And, you know, mandatory learning or compliance learning is a huge problem there because there's a conflict between what the business needs someone to know, or to have done, compared to what someone else really feels they need to know and do. So that's really hard, because, but then really, it's about looking at it differently and going, okay, how can I motivate someone to think about GDPR in a slightly different way that impacts on them so they go, okay, I'm going to do this differently? How can I think about cybersecurity in a slightly different way, to remove that sort of dry subject matter out of it to go, actually, this is quite important to me? And it's even more important about cybersecurity now that we're working from home and the tech is a bit more exposed. So, it becomes more important, then, for me to know stuff. And so, I’m more likely to go learn it and get better at it.
I certainly, personally, if I'm motivated to learn something, I'll go and seek it out and I'll go and find out more information, become obsessive with it for a period of time, and get to a point where my learning curves got to the point where it's right at the top. Okay, I'm okay with that now, I'll move on to something else and try and challenge myself again. And I think most people are like that. And if then, not necessarily like that, we just need to help them to learn like that and give them the space to do it. And so, yeah, I think there's less about the actual learning and more about the facilitation of learning. I think it's what we should be good.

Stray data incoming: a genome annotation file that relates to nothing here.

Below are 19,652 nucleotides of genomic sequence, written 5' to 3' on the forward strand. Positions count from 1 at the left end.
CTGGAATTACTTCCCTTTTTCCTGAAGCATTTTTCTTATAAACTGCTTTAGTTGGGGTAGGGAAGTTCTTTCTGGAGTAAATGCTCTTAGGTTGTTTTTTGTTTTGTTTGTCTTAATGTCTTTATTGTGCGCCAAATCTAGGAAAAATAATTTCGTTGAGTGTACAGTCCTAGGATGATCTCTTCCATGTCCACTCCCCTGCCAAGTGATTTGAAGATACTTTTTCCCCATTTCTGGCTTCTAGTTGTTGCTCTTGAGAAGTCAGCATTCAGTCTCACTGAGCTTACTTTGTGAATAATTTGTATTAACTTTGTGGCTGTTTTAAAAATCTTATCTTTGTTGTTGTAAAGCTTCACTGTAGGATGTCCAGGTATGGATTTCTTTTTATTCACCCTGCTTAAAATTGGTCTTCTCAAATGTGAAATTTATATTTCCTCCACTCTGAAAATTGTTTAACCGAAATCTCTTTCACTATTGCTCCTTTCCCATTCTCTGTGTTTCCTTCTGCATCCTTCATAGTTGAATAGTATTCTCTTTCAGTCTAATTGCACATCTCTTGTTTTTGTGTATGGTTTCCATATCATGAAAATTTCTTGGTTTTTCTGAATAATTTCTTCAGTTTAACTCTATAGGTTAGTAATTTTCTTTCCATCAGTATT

[Nihal Salah] 28:53
If you were to give learning professionals advice as to how you create that, how you actually gain that sense of— because there's the knowing that if you— it's a bit scary really when I think of it, you have to kind of let go of the control and trust that if you let people, you know, figure out how and what they want to learn or what they need to learn in order to perform better and they'll naturally end up engaging with that, then they will do it. But it requires a culture that's trust based but also requires you as a learning professional to let go of that control and that's hard for anyone in any role. So how do you do that? What advice would you give to someone in that position where they’re not quite ready to give that control away?
[James Hampton] 29:48